Scientists at Pennsylvania State University have demonstrated a technique for imaging and manipulating hydrogen atoms just below the surface of a palladium crystal (Proc. Natl. Acad. Sci. USA 2005, 102, 17907). Hydrogen interactions with precious metals are of key importance in hydrogen-storage applications, fuel cells, and other areas. In particular, subsurface H atoms have been fingered as intermediates in hydrogenation reactions on Pd, but until now the species has not been observed directly. By treating a Pd crystal with hydrogen at elevated temperature and pressure, E. Charles H. Sykes, Paul S. Weiss, and coworkers prepare samples in which a small amount of H atoms are absorbed into the crystal's bulk. Then, by applying voltage pulses to select positions on the crystal surface with a scanning tunneling microscope tip, the team induces the atoms to accumulate at stable sites just below the top Pd layer, where they can form patterns of lines measuring just a few nanometers wide, as shown.
G-protein-coupled receptors (GPCRs) are an important class of drug targets for a range of diseases. Most cellular screens for GPCRs require labeling or the use of reporter proteins. A team of scientists led by Yama A. Abassi of ACEA Biosciences has described a new noninvasive, label-free assay for GPCRs. This assay takes advantage of the fact that ligand binding to GPCRs induces a shape change in cells because the GPCRs are coupled to the actin cytoskeleton (Anal. Chem. 2006, 78, 35). Electronic cell sensor arrays measure changes in cell-electrode impedance caused by the cells changing shape when the GPCRs bind their ligands. The researchers demonstrate the assay with cells expressing recombinant receptors as well as cells expressing endogenous levels of histamine, calcitonin, or ??-opioid receptors. Incubation of the cells with receptor agonists led to dose-dependent changes in the impedance. The team can use the assay to screen both agonists and antagonists of GPCRs involved in different signaling pathways.
A systems biology approach has uncovered previously unknown molecular mechanisms that link intracellular signaling to apoptosis, a type of cell death. A team of MIT researchers led by biologist Michael B. Yaffe developed a mathematical model to connect cellular signals and responses in a way that responses could be predicted from molecular signaling patterns (Science 2005, 310, 1646). Their apoptosis model is built from interactions of tumor necrosis factor (TNF, apoptosis protein) with epidermal growth factor or insulin, both of which inhibit apoptosis, but the model also reveals the contributions of other proteins. The original 660-dimension model could be simplified to a pair of orthogonal axes—a "stress-apoptosis axis" and a "survival axis"—that together provide a "molecular basis set for the signaling network that controls apoptosis." Using the model, Yaffe and coworkers discovered how circuits activated by the signaling proteins interleukin-1α and transforming growth factor-α cooperate with TNF in apoptosis. IL-1α serves as a positive-feedback loop, whereas TGF-α can send both pro- and antiapoptotic signals, depending on the circumstances.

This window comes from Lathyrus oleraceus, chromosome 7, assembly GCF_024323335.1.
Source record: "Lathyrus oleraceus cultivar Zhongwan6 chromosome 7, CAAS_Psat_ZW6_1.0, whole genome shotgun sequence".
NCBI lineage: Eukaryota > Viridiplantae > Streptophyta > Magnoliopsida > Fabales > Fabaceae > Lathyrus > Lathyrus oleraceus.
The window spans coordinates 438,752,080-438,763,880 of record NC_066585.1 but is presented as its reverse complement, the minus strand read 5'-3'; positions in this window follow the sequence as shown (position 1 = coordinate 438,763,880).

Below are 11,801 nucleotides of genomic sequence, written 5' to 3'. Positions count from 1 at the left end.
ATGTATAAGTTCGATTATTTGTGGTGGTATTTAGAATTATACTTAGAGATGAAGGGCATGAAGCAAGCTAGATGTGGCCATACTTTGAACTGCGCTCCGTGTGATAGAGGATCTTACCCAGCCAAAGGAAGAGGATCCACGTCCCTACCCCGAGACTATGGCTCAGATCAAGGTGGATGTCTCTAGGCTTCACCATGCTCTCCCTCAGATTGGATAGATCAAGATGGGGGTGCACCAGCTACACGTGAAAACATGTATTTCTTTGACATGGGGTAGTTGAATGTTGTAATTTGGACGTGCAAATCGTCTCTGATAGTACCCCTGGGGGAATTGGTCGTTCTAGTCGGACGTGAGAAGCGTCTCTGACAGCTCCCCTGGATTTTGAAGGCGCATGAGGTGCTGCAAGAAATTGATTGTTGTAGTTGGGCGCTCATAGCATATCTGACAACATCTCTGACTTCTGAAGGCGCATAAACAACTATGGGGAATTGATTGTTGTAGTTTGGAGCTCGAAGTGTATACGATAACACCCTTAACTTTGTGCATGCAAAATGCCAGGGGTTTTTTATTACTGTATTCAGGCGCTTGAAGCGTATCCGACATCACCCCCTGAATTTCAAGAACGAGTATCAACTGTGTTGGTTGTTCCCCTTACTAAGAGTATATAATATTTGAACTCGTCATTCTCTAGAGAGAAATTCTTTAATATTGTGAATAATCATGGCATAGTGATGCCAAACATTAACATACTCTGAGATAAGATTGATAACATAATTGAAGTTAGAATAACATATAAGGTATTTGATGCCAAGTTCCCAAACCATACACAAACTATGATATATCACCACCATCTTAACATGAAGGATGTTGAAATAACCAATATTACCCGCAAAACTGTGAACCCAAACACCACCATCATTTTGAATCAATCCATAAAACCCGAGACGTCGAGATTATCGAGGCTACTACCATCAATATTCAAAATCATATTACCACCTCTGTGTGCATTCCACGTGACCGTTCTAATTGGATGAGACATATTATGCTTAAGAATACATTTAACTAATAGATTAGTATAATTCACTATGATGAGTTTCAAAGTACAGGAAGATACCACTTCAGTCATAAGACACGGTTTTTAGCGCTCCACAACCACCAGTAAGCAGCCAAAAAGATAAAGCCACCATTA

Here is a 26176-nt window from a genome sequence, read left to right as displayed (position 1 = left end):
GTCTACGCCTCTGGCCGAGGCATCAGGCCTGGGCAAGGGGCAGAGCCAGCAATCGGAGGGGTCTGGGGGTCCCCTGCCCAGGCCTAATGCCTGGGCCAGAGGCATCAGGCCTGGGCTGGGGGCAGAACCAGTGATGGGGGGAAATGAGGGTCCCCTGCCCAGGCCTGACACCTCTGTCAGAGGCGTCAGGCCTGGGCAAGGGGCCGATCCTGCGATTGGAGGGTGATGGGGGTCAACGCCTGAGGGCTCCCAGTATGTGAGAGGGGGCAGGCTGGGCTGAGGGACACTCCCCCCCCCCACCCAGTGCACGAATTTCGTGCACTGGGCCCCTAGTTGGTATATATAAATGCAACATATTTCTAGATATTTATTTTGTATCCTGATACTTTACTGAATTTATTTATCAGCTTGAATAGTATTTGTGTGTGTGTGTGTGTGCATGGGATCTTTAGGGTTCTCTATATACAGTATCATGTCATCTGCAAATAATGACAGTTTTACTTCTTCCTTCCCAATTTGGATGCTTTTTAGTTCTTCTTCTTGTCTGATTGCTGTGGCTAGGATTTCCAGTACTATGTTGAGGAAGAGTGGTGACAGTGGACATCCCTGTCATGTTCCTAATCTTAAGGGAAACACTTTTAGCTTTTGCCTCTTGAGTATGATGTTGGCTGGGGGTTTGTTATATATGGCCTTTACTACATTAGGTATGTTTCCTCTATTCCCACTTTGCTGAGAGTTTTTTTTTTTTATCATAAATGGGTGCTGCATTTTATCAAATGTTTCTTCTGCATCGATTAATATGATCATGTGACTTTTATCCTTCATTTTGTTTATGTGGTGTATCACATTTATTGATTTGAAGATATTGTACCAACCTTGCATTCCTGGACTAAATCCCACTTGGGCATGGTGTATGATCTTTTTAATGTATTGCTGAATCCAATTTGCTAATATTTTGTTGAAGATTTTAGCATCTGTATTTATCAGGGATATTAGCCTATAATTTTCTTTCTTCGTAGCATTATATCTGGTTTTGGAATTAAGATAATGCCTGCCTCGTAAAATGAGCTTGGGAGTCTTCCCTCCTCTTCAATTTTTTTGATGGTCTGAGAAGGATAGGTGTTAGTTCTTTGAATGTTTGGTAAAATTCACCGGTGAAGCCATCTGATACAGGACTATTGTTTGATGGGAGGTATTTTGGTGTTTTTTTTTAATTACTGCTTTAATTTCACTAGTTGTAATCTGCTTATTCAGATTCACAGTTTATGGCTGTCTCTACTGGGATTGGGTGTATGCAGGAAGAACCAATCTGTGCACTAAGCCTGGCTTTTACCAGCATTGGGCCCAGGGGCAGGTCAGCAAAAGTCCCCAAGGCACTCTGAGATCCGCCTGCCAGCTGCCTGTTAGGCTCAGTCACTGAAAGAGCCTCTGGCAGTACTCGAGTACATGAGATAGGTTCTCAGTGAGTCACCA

When biologist L. Courtney Smith of George Washington University and her colleagues exposed purple sea urchins in the laboratory to a bacterial fragment, the immune systems of the little spiny balls of marine life got busy. So busy, she finds, that she suspects she's uncovered a previously unknown arena of molecular diversity. Using DNA arrays to determine which genes turn on in macrophage-like cells in the exposed sea urchins, the researchers discovered what they estimate to be about 100 closely related proteins (Physiol. Genomics 2005, 22, 33). What's tantalizing about them, Smith says, is that their sequences are subtly variable in a way reminiscent of antibodies, the famously diverse megafamily of proteins in vertebrate immune systems. What's more, the newly found proteins appear to be encoded by mix-and-match genetic segments, a versatile arrangement that could foster a huge amount of sequence diversity. The discovery could help explain how invertebrates, whose evolutionary lineage predates the emergence of antibodies, have been able to ward off pathogenic challenges for so long, notes Sam Loker of the University of New Mexico, Albuquerque.
Using electron microscopy, the researchers found that the exterior of the beak is made up of overlapping tiles of keratin, the sulfur-containing fibrous protein that makes up hair, fingernails, and horn. The interior of the beak is constructed of a rigid foam (shown) made of a network of calcium-rich bony fibers connected by membranes. The membranes are similar in composition to keratin.
Meyers was surprised by the beak's ability to absorb high-energy impacts. Its structure could serve as the inspiration for automotive panels that could protect passengers in crashes and could also be used for ultralight aircraft components, according to the researchers.